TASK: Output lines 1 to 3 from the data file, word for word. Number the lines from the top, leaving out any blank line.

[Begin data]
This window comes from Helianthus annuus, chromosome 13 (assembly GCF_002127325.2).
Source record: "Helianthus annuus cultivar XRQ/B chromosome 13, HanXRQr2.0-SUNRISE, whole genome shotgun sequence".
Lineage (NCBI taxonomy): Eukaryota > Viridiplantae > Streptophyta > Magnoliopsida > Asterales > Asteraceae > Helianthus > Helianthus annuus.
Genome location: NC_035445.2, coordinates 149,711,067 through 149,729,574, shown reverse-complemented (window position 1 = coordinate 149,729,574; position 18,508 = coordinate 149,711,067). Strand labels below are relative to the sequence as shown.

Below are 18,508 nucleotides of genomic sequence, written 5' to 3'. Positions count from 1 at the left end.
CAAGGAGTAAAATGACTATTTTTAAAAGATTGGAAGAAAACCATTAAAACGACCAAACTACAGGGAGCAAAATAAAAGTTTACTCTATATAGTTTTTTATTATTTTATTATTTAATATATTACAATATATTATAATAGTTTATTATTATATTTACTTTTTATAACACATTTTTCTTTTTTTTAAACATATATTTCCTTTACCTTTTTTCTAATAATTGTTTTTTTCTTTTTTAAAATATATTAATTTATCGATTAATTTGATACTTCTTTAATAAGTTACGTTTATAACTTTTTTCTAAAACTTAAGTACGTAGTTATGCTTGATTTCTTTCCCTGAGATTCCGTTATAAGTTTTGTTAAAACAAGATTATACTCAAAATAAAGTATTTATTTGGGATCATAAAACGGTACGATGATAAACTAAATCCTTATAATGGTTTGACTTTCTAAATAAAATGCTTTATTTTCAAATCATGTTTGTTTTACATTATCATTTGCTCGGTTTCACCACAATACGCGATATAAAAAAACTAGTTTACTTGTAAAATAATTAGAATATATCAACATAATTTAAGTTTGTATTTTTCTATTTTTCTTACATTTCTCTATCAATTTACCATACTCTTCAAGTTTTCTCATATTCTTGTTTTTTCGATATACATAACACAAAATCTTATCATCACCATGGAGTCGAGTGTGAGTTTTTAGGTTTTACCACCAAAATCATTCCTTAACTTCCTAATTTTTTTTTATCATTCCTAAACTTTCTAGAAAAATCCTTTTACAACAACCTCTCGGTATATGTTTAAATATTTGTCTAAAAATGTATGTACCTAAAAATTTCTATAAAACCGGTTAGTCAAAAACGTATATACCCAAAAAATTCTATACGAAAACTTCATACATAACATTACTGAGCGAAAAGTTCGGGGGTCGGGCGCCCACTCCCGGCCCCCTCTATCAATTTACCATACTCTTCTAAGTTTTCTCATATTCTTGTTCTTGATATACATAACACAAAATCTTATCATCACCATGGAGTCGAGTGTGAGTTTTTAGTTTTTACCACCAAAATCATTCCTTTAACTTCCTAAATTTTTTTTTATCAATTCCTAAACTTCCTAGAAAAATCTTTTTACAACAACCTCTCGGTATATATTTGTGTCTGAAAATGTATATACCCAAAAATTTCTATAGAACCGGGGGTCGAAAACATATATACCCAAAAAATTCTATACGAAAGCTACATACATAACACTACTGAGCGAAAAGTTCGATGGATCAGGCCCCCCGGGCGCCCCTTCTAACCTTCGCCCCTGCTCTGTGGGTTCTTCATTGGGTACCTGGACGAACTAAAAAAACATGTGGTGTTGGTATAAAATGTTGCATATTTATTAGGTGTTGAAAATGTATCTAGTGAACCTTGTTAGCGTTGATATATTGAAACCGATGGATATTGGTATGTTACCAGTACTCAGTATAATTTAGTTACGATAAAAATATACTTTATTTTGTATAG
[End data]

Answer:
This window comes from Helianthus annuus, chromosome 13 (assembly GCF_002127325.2).
Source record: "Helianthus annuus cultivar XRQ/B chromosome 13, HanXRQr2.0-SUNRISE, whole genome shotgun sequence".
Lineage (NCBI taxonomy): Eukaryota > Viridiplantae > Streptophyta > Magnoliopsida > Asterales > Asteraceae > Helianthus > Helianthus annuus.